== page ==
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  • Need a Mud recipe

    I had heard of home made, mud baths with dead sea salt.

    I would really like a recipe, so I can offer it as a service. Where do you get the ingredients, and how they are put together.

    The pre packaged stuff by divazi is just too expensive.

    If anyone has the cheaper way to do it... please let me know.

    Thank you

  • #2
    This was posted on another thread...
    www.sfbsc.com
    as an inexpensive source for pre-made mud.

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    • #3
      BUMP

      I am interested as well and am confused why there hasn't been a response yet....

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      • #4
        I too would love to have this in order to help some of my clients skin issues. I believe strongly in holistic things. I just didn't know to try it. Windy way would be the authority I imagine, especially after seeing her menu of natural Spa services.

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        • #5
          Mud recipes can be just about as simple or as complex as you want to made them- depending on the purpose you are about to use them for.
          I keep Dead Sea mud on hand in the bathing room of my salon. It is stored with nothing in it, and then I add my herbs and/or oils either the night before or right at bath time (if I get a new dog in and I do not have a case history on file with him for what he's been getting spa services for). I also store my sugars (refined white, dark brown and turbano or raw), honey, oatmeal, dried whole buttermilk, Dead Sea salts, vinegars, and a plethora of dried herbals this way.
          In fact, I should take a photo and show you the area that I have in the bathing room...Ok,,,soon to come!
          You can pack a dog with whole and plain Dead Sea mud and get a lot of benefit from it, or you can add a few other herbals and oils and allow those mixed in to steep and meld (from overnight to at least a few hours) with the mud for added benefit. Or you can mix some simple additives such as Tea Tree, or Eucalyptus, Peppermint, or other herbals and have that on hand to use within a couple of days.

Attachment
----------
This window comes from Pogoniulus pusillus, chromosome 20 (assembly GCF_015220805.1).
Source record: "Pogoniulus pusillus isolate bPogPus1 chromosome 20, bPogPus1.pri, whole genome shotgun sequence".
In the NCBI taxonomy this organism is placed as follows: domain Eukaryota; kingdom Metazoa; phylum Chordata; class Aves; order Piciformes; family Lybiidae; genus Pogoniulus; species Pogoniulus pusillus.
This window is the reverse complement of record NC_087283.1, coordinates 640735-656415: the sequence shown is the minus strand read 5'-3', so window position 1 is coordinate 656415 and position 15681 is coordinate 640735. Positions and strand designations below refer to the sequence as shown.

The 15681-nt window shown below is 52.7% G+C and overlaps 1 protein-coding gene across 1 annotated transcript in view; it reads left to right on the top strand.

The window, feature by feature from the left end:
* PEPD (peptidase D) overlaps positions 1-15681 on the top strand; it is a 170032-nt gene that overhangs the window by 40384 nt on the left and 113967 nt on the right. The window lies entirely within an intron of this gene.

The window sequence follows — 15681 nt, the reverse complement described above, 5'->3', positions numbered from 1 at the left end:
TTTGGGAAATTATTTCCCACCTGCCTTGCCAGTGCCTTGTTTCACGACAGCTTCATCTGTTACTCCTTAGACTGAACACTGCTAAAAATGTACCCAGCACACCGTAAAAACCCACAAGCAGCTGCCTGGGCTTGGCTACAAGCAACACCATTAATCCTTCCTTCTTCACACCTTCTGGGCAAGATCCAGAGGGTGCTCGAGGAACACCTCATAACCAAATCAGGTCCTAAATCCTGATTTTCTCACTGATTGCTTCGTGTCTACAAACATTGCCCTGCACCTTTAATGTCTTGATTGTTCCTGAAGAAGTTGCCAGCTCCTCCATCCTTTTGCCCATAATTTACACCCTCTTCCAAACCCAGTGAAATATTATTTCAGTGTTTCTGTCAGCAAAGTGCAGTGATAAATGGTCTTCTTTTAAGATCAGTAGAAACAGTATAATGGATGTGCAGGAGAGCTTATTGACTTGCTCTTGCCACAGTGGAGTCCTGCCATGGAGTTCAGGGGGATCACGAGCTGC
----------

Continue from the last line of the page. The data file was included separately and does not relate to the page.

It is of most importance to purely and safely store any product that has no preservatives in it, and do not add anything to it & leave it sit, do not portion it out with a dirty tool or a wet hand from the main supply container. It can become quite a petri dish....
          Each herbal; you should have an herbal book on hand be sure to read thru it thoroughly and then have it in the salon to grab & go thru when you see a condition on a dog that you think you could help- comes with their own properties and abilities. Adding these or essential oils (these are made from the plant herbals but are just the pure oils, pressed or concentrated from that plant- and essentials can be adulterated so read up & buy wisely), then adds the benefit of that plant to your mix so that it can be utilized for the pet's needs.
          For opening up pores and for detox- I will add Tea tree & Eucalyptus & Peppermint
          For clarifying & toning- I will add Ginger & Lemongrass & Basil
          For extra moisturizing- I will add just Eucalyptus, and follow the pack after a long cool rinse, with a warm honey and cream conditioner pack.
          Now, I will mention that learning about herbs, flower essences, and oils is a labour of love--it takes time and practice as much as learning to groom does.
          But, anyway- all you need to do is to take your base whole and pure ingredient; whether it is mud, honey, vinegar, sea salts or sugar, and add to it the essentials or dried herbals from which you want utilize to best benefit the service you are applying to the dog's skin & coat. OR- using those simple base ingredients alone will already bring the abundant properties of those things to the skin & coat, and supportive systems of a dog, so sometimes less is more.
          I should add to always start, and stop, with a long cool rinse as water is always your best and most simple vehicle for removal of toxins, debris, and helps introduce moisture to the skin that can be kept there with the help of other topicals.
          And remember, any time that you offer a detoxifier to a dog, one that pulls toxins from the skin and its connective tissues, always tell the client to be sure that the pet has open access to plenty of water to help keep his system clean.
          I love reading about groomers graduating to learning more and offering more,,it makes me smile.
          Human kindness has never weakened the stamina or softened the fiber of a free people. A nation does not have to be cruel to be tough. ~Franklin D. Roosevelt
          www.ChrisSertzel.com

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          • #6
            Thank you for the informative and detailed response Windy!

            I was at my local co-op the other day, and the only Dead Sea mud they carry is the mud mask from The Dead Sea Warehouse. Is this any good, or should I go with the link posted on here previously?

            I am still building up my essential oil and herb cabinet, and would LOVE to see pics of what you have on hand. Also do you have any book recommendations for someone new to this? I have been reading online but would love a good reference book on hand.

            Autumn

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            • #7
              Espree makes one now. I got some at the last trade show. It was pretty cheap. I havent tried it yet. But thought I would offer this info up.

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